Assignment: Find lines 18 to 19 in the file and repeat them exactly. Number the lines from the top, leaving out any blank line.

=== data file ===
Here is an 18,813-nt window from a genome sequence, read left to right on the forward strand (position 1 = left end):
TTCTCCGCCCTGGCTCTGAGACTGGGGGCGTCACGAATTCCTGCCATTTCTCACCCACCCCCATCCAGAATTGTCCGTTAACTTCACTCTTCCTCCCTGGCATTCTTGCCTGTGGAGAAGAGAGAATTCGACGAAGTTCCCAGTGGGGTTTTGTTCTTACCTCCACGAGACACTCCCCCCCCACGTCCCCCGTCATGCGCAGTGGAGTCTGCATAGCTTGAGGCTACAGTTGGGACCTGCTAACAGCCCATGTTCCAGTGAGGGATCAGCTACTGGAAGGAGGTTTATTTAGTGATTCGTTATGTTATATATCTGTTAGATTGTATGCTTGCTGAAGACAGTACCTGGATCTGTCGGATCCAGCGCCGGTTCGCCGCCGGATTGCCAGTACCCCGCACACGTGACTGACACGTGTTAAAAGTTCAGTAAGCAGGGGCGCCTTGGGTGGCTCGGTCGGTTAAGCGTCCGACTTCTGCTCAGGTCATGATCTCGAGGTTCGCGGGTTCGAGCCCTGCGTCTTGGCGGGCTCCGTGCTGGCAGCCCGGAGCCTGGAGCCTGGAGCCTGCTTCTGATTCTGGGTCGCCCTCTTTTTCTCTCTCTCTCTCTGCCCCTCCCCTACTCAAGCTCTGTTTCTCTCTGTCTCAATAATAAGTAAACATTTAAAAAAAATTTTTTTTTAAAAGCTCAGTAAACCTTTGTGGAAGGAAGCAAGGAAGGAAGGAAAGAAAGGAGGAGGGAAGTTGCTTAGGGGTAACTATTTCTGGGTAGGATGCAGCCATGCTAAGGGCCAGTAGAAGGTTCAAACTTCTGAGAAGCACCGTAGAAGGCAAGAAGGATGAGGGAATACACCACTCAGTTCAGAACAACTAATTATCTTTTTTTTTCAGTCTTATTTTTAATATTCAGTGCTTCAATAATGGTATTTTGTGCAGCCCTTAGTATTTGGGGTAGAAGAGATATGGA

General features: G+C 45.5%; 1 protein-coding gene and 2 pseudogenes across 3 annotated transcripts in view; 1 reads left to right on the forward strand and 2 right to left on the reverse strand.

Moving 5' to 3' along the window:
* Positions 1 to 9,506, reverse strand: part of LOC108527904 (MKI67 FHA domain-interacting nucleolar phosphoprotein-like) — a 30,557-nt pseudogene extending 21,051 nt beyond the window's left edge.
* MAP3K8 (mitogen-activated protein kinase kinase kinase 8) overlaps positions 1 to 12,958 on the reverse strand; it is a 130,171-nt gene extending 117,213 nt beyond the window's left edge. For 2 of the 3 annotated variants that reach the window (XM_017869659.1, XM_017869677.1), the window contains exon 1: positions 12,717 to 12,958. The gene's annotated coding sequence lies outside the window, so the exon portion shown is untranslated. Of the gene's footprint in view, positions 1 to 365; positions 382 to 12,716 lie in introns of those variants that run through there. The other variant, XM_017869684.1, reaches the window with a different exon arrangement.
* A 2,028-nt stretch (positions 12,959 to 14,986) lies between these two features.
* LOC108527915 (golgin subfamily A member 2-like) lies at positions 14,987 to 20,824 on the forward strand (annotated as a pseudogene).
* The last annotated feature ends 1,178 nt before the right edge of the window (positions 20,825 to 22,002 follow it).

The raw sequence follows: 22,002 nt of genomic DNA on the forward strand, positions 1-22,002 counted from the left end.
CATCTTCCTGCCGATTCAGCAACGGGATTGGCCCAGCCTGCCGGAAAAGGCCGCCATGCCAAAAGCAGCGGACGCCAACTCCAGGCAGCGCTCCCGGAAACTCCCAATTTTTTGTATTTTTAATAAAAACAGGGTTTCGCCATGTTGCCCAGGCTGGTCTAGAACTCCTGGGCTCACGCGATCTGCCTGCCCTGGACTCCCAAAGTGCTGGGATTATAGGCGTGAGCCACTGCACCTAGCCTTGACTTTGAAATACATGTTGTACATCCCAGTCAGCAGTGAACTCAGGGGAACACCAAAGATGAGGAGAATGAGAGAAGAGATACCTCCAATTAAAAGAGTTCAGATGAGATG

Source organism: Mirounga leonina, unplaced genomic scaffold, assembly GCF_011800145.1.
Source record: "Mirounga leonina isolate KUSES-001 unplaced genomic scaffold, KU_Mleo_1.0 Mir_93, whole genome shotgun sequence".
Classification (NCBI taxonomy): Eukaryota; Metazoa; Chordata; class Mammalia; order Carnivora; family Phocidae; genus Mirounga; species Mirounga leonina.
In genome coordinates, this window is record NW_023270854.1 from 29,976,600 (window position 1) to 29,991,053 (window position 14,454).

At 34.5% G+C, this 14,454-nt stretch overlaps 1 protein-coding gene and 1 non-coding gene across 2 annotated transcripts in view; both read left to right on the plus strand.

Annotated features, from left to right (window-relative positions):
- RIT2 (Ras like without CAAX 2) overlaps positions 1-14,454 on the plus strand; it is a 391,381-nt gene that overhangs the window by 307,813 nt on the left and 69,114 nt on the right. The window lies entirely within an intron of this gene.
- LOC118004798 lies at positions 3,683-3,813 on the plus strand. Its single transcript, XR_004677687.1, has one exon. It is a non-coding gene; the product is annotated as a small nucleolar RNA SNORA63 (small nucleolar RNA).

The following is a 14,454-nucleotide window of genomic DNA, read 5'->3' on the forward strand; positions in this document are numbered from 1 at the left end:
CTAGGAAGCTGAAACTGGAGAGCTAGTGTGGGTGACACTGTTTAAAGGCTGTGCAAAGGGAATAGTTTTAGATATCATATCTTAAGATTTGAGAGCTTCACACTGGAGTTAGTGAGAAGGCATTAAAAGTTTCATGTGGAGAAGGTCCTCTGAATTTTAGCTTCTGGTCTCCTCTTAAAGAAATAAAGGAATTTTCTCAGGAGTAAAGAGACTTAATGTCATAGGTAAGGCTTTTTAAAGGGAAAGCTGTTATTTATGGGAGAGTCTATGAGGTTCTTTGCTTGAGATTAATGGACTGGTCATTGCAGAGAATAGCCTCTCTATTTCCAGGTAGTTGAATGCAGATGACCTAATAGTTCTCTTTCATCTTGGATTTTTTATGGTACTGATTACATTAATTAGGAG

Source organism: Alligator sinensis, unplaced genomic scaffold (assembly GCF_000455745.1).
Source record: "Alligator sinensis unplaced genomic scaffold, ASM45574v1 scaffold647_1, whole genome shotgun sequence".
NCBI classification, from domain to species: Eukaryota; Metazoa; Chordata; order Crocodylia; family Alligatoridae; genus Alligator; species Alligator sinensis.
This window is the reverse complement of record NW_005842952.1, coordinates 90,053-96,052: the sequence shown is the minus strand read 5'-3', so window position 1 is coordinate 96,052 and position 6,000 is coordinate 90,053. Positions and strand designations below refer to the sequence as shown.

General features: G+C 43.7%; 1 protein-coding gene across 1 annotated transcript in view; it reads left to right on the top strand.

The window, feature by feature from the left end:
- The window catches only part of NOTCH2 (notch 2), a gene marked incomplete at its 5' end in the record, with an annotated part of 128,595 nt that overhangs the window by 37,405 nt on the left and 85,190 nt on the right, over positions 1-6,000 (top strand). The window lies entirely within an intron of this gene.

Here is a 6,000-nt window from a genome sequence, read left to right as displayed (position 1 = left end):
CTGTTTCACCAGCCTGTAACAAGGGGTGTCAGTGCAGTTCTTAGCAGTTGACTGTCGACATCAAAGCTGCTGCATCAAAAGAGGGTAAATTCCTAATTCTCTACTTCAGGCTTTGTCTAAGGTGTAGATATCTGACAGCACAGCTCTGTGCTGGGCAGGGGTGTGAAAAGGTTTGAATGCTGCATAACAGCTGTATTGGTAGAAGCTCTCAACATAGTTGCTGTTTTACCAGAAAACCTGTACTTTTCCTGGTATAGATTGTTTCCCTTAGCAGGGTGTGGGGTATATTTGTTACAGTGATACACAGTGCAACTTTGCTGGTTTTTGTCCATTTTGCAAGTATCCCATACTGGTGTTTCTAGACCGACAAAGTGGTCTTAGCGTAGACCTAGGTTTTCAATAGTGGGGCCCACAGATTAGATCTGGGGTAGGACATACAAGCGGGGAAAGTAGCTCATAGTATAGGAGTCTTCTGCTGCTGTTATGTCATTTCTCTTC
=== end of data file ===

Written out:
- RIT2 (Ras like without CAAX 2) overlaps positions 1-14,454 on the plus strand; it is a 391,381-nt gene that overhangs the window by 307,813 nt on the left and 69,114 nt on the right. The window lies entirely within an intron of this gene.
- LOC118004798 lies at positions 3,683-3,813 on the plus strand. Its single transcript, XR_004677687.1, has one exon. It is a non-coding gene; the product is annotated as a small nucleolar RNA SNORA63 (small nucleolar RNA).